Reader in Theology and Society at Canterbury Christ Church University

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Dr Robert Beckford, Canterbury Christ Church University
Dr Robert Beckford,
Canterbury Christ Church University

Dr Robert Beckford is one of the UK’s leading black theologians. His present role as reader at Canterbury Christ Church University involves teaching students modules in Theology and Popular Culture, Theology and Politics and Contemporary Christology as part of their undergraduate theology degree.

Robert’s evident talents for explaining theological issues in a relevant and appealing way has meant that, from the earliest days of his academic career onwards he has also been in great demand as a presenter for both TV and radio.  Robert has made over twenty successful documentaries for the BBC and Channel Four including ‘Who Wrote the Bible’ and ‘God Gave Rock and Roll to You?’

An important focus for Robert’s own research is about the connections between religious experience, cultural expression and political action. Robert’s teaching extends well beyond the traditional classroom – he has taught in prisons and care homes and also mentors young people.

Robert talked to about his diverse and interesting role.

“I am a generalist in that I teach theology and society and politics here at Canterbury Christ Church University. My theology is interdisciplinary but is also immersed in the community and social world – my work is never separated from social transformation. The documentary I presented for Channel 4 ‘The Great African Scandal’ (available to view on You Tube) really sums up my faith, which motivates me to make a practical difference for African communities, through initiatives such as Fairtrade.”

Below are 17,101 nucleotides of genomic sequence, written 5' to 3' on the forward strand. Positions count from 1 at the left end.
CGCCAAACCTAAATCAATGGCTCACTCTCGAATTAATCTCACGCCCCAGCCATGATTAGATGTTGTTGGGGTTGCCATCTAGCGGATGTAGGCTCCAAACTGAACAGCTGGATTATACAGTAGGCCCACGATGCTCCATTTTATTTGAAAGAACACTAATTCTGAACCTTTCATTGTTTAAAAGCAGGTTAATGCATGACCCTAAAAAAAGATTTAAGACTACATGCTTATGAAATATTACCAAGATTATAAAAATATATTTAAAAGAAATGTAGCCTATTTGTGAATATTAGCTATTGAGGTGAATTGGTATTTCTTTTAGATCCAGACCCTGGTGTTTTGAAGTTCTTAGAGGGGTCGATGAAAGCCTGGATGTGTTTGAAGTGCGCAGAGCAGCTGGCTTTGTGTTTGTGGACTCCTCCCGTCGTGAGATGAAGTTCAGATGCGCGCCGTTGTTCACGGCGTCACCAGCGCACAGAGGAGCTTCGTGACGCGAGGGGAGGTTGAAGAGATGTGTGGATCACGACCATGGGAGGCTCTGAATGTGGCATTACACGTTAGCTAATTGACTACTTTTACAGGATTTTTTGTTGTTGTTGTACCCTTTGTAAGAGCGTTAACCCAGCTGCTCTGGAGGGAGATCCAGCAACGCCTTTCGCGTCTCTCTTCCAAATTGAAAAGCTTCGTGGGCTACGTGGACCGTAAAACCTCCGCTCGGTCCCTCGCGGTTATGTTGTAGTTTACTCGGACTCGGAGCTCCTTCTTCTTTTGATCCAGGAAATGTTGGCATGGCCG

Robert grew up in the Pentecostal Church in Britain, remains an active member of this denomination and is passionate about how to engage young black people in society and politics. During his formative years he was struck by failure of the Pentecostal church to deliver social justice and he wasn’t prepared to accept this uncritically.

Christ Church University campus
Canterbury Christ Church University campus

“The Pentecostal Church’s origins in American evangelism and Caribbean colonial Christianity resulted in an anti-rationalist hegemony – a form of anti-intellectualism, which is something I wanted to change."

"Mentoring young people and encouraging them to raise their aspirations is one way to achieve this, and I have always been struck by the unequal access to higher education which black people experience. I am establishing an access course for hard to reach young people to encourage participation in a theology degree for those from inner city communities. To some extent I have sacrificed a traditional academic career to find ways of engaging with the African-Caribbean community.”

Robert spends around 40-50 hours each week working at Canterbury Christ Church University, including seminar and lecture preparation, teaching and research. He also supervises PhD students in areas such as ‘The Spirituality of Reggae Dance Hall Dance Moves,” “Contemporary Black Urban Politics” and “The Theology of Grime”.

“The PhD students I work with very much represent the work I am interested in – notably how people can find religious meaning in an urban popular culture. But for me, teaching is the high point of the week and is the cornerstone of what it means to be an academic. My teaching is all about dialogue and challenge and is never just an exchange of ideas. During my first degree at Houghton College in New York, a Christian Liberal Arts College, I quickly became familiar with their interdisciplinary approach, which has remained with me ever since. For example I became involved in prison education, something I returned to later on. Education was seen as radical action, and the classroom was the world. I was also exposed to black political theology, feminist theology and liberation theology from Latin America.